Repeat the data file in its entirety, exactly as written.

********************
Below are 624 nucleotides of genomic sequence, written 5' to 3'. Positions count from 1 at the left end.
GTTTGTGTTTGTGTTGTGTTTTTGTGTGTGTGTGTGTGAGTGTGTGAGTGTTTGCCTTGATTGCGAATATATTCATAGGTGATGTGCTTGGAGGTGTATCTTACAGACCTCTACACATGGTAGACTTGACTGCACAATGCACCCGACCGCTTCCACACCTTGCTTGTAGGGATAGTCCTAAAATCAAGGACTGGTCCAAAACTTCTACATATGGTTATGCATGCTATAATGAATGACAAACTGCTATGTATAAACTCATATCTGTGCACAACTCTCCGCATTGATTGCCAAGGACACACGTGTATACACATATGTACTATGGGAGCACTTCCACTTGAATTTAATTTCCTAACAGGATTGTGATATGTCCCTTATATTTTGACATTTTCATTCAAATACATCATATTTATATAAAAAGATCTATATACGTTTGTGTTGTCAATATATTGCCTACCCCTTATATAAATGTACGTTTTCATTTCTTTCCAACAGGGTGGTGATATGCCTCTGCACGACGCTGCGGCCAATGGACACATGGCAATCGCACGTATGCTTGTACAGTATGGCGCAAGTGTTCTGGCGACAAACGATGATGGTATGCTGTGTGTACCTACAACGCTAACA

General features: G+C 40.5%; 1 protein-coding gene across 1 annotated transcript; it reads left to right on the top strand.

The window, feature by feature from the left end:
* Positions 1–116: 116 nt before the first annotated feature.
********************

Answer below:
Below are 624 nucleotides of genomic sequence, written 5' to 3'. Positions count from 1 at the left end.
GTTTGTGTTTGTGTTGTGTTTTTGTGTGTGTGTGTGTGAGTGTGTGAGTGTTTGCCTTGATTGCGAATATATTCATAGGTGATGTGCTTGGAGGTGTATCTTACAGACCTCTACACATGGTAGACTTGACTGCACAATGCACCCGACCGCTTCCACACCTTGCTTGTAGGGATAGTCCTAAAATCAAGGACTGGTCCAAAACTTCTACATATGGTTATGCATGCTATAATGAATGACAAACTGCTATGTATAAACTCATATCTGTGCACAACTCTCCGCATTGATTGCCAAGGACACACGTGTATACACATATGTACTATGGGAGCACTTCCACTTGAATTTAATTTCCTAACAGGATTGTGATATGTCCCTTATATTTTGACATTTTCATTCAAATACATCATATTTATATAAAAAGATCTATATACGTTTGTGTTGTCAATATATTGCCTACCCCTTATATAAATGTACGTTTTCATTTCTTTCCAACAGGGTGGTGATATGCCTCTGCACGACGCTGCGGCCAATGGACACATGGCAATCGCACGTATGCTTGTACAGTATGGCGCAAGTGTTCTGGCGACAAACGATGATGGTATGCTGTGTGTACCTACAACGCTAACA

General features: G+C 40.5%; 1 protein-coding gene across 1 annotated transcript; it reads left to right on the top strand.

The window, feature by feature from the left end:
* Positions 1–116: 116 nt before the first annotated feature.